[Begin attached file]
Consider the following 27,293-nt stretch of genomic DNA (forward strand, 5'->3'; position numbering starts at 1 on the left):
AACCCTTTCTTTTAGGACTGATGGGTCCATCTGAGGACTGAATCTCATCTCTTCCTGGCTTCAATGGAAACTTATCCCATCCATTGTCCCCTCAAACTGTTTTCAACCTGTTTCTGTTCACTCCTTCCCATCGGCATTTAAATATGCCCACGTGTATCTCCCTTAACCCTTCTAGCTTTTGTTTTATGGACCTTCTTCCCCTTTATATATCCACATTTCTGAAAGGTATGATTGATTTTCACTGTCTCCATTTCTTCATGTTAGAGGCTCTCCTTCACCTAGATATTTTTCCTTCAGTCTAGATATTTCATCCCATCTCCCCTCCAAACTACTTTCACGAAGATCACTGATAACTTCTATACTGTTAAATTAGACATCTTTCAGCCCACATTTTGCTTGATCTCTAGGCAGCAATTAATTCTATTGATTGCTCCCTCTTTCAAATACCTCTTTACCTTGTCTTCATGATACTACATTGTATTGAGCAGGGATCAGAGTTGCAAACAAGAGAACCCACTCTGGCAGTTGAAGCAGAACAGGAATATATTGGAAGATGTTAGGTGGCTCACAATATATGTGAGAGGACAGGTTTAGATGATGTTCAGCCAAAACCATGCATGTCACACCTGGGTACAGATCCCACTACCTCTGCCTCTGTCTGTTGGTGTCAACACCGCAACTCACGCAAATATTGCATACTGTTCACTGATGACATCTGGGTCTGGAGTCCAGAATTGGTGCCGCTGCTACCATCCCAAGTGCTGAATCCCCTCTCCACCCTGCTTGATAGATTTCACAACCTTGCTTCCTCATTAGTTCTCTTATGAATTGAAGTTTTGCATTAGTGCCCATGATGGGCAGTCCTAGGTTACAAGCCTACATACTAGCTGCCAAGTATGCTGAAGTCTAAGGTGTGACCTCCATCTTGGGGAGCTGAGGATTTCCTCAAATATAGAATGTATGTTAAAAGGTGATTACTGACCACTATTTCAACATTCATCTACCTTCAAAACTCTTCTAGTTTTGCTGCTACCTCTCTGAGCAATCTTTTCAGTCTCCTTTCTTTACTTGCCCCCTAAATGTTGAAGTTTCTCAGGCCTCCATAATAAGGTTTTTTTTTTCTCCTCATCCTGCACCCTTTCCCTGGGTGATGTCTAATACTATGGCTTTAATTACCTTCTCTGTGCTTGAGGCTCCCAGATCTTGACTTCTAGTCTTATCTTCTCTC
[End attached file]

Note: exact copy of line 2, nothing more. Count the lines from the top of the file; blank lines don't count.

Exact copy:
AACCCTTTCTTTTAGGACTGATGGGTCCATCTGAGGACTGAATCTCATCTCTTCCTGGCTTCAATGGAAACTTATCCCATCCATTGTCCCCTCAAACTGTTTTCAACCTGTTTCTGTTCACTCCTTCCCATCGGCATTTAAATATGCCCACGTGTATCTCCCTTAACCCTTCTAGCTTTTGTTTTATGGACCTTCTTCCCCTTTATATATCCACATTTCTGAAAGGTATGATTGATTTTCACTGTCTCCATTTCTTCATGTTAGAGGCTCTCCTTCACCTAGATATTTTTCCTTCAGTCTAGATATTTCATCCCATCTCCCCTCCAAACTACTTTCACGAAGATCACTGATAACTTCTATACTGTTAAATTAGACATCTTTCAGCCCACATTTTGCTTGATCTCTAGGCAGCAATTAATTCTATTGATTGCTCCCTCTTTCAAATACCTCTTTACCTTGTCTTCATGATACTACATTGTATTGAGCAGGGATCAGAGTTGCAAACAAGAGAACCCACTCTGGCAGTTGAAGCAGAACAGGAATATATTGGAAGATGTTAGGTGGCTCACAATATATGTGAGAGGACAGGTTTAGATGATGTTCAGCCAAAACCATGCATGTCACACCTGGGTACAGATCCCACTACCTCTGCCTCTGTCTGTTGGTGTCAACACCGCAACTCACGCAAATATTGCATACTGTTCACTGATGACATCTGGGTCTGGAGTCCAGAATTGGTGCCGCTGCTACCATCCCAAGTGCTGAATCCCCTCTCCACCCTGCTTGATAGATTTCACAACCTTGCTTCCTCATTAGTTCTCTTATGAATTGAAGTTTTGCATTAGTGCCCATGATGGGCAGTCCTAGGTTACAAGCCTACATACTAGCTGCCAAGTATGCTGAAGTCTAAGGTGTGACCTCCATCTTGGGGAGCTGAGGATTTCCTCAAATATAGAATGTATGTTAAAAGGTGATTACTGACCACTATTTCAACATTCATCTACCTTCAAAACTCTTCTAGTTTTGCTGCTACCTCTCTGAGCAATCTTTTCAGTCTCCTTTCTTTACTTGCCCCCTAAATGTTGAAGTTTCTCAGGCCTCCATAATAAGGTTTTTTTTTTCTCCTCATCCTGCACCCTTTCCCTGGGTGATGTCTAATACTATGGCTTTAATTACCTTCTCTGTGCTTGAGGCTCCCAGATCTTGACTTCTAGTCTTATCTTCTCTC